The periodic table of the chemical elements (also Mendeleev's table, periodic table of the elements or just periodic table) is a tabular display of the chemical elements. Although precursors to this table exist, its invention is generally credited to Russian chemist Dmitri Mendeleev in 1869, who intended the table to illustrate recurring ("periodic") trends in the properties of the elements. The layout of the table has been refined and extended over time, as new elements have been discovered, and new theoretical models have been developed to explain chemical behavior.[1]

The periodic table is now ubiquitous within the academic discipline of chemistry, providing an extremely useful framework to classify, systematize, and compare all of the many different forms of chemical behavior. The table has found wide application in chemistry, physics, biology, and engineering, especially chemical engineering. The current standard table contains 118 elements as of March 2010 (elements 1118).


Periodic table (standard)

Other alternative periodic tables exist.

Some versions of the table show a dark stair-step line along the metalloids. Metals are to the left of the line and non-metals to the right.[2]

The layout of the periodic table demonstrates recurring ("periodic") chemical properties. Elements are listed in order of increasing atomic number (i.e., the number of protons in the atomic nucleus). Rows are arranged so that elements with similar properties fall into the same columns (groups or families). According to quantum mechanical theories of electron configuration within atoms, each row (period) in the table corresponded to the filling of a quantum shell of electrons. There are progressively longer periods further down the table, grouping the elements into s-, p-, d- and f-blocks to reflect their electron configuration.

In printed tables, each element is usually listed with its element symbol and atomic number; many versions of the table also list the element's atomic mass and other information, such as its abbreviated electron configuration, electronegativity and most common valence numbers.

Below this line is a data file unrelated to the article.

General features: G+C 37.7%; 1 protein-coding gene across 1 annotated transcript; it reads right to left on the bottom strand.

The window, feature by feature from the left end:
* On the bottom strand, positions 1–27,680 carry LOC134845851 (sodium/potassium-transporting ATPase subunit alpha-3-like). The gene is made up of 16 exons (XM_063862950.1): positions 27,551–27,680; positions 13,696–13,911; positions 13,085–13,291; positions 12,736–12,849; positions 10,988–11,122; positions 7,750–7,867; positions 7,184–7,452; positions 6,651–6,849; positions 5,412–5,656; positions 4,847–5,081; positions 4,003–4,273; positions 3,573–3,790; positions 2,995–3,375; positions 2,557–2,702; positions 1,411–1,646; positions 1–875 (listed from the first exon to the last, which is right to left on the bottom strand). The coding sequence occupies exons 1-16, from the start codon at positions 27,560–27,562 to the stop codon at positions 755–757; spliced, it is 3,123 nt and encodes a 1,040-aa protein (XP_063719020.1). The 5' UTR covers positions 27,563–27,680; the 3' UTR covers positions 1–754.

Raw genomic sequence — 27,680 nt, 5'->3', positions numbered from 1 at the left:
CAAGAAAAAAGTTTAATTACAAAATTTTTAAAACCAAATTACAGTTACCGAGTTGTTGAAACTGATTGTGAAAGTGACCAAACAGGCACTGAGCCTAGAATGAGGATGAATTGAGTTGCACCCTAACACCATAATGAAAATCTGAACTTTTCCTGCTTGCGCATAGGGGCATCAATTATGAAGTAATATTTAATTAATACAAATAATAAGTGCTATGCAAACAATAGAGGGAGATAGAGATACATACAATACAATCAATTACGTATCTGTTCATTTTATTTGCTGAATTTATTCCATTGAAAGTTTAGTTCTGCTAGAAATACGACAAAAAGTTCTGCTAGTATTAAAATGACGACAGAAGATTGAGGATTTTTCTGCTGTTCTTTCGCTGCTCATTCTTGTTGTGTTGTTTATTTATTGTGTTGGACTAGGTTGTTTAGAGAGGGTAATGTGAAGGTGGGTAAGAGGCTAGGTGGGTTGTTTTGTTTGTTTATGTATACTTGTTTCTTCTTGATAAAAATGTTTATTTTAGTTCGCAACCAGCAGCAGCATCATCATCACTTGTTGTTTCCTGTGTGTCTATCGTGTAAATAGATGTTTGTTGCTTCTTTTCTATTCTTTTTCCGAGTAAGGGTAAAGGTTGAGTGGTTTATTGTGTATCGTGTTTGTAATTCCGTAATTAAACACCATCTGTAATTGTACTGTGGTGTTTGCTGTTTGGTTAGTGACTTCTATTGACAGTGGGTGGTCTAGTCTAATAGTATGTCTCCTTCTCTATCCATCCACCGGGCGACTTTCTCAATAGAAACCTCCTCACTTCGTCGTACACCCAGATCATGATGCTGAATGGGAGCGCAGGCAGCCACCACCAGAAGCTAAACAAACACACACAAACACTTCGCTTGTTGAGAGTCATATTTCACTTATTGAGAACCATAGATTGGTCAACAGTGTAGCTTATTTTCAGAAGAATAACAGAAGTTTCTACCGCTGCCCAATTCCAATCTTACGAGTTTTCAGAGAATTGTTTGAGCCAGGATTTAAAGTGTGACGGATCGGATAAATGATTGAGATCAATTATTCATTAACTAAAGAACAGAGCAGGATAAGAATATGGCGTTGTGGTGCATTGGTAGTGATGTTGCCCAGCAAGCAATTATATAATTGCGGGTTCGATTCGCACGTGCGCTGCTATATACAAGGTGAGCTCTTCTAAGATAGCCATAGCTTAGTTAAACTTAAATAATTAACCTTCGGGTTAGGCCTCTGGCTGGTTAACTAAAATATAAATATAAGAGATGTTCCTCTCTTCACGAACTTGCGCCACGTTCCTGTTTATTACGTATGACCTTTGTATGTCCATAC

As of 2010, the table contains 118 chemical elements whose discoveries have been confirmed. Ninety-four are found naturally on Earth, and the rest are synthetic elements that have been produced artificially in particle accelerators. Elements 43 (technetium), 61 (promethium) and all elements greater than 83 (bismuth), beginning with 84 (polonium) have no stable isotopes. The atomic mass of each of these element's isotope having the longest half-life is typically reported on periodic tables with parentheses.[3] Isotopes of elements 43, 61, 93 (neptunium) and 94 (plutonium), first discovered synthetically, have since been discovered in trace amounts on Earth as products of natural radioactive decay processes.

The primary determinant of an element's chemical properties is its electron configuration, particularly the valence shell electrons. For instance, any atoms with four valence electrons occupying p orbitals will exhibit some similarity. The type of orbital in which the atom's outermost electrons reside determines the "block" to which it belongs. The number of valence shell electrons determines the family, or group, to which the element belongs.

1 1s
2 2s 2p
3 3s 3p
4 4s 3d4p
5 5s 4d 5p
6 6s 4f5d6p
7 7s 5f6d7p
8 8s5g6f7d8p

The total number of electron shells an atom has determines the period to which it belongs. Each shell is divided into different subshells, which as atomic number increases are filled in roughly this order (the Aufbau principle) (see table). Hence the structure of the table. Since the outermost electrons determine chemical properties, those with the same number of valence electrons are grouped together.

Progressing through a group from lightest element to heaviest element, the outer-shell electrons (those most readily accessible for participation in chemical reactions) are all in the same type of orbital, with a similar shape, but with increasingly higher energy and average distance from the nucleus. For instance, the outer-shell (or "valence") electrons of the first group, headed by hydrogen, all have one electron in an s orbital. In hydrogen, that s orbital is in the lowest possible energy state of any atom, the first-shell orbital (and represented by hydrogen's position in the first period of the table). In francium, the heaviest element of the group, the outer-shell electron is in the seventh-shell orbital, significantly further out on average from the nucleus than those electrons filling all the shells below it in energy. As another example, both carbon and lead have four electrons in their outer shell orbitals.

Note that as atomic number (i.e., charge on the atomic nucleus) increases, this leads to greater spin-orbit coupling between the nucleus and the electrons, reducing the validity of the quantum mechanical orbital approximation model, which considers each atomic orbital as a separate entity.

The elements ununtrium, ununquadium, ununpentium, etc. are elements that have been discovered, but so far have not received a trivial name yet. There is a system for naming them temporarily.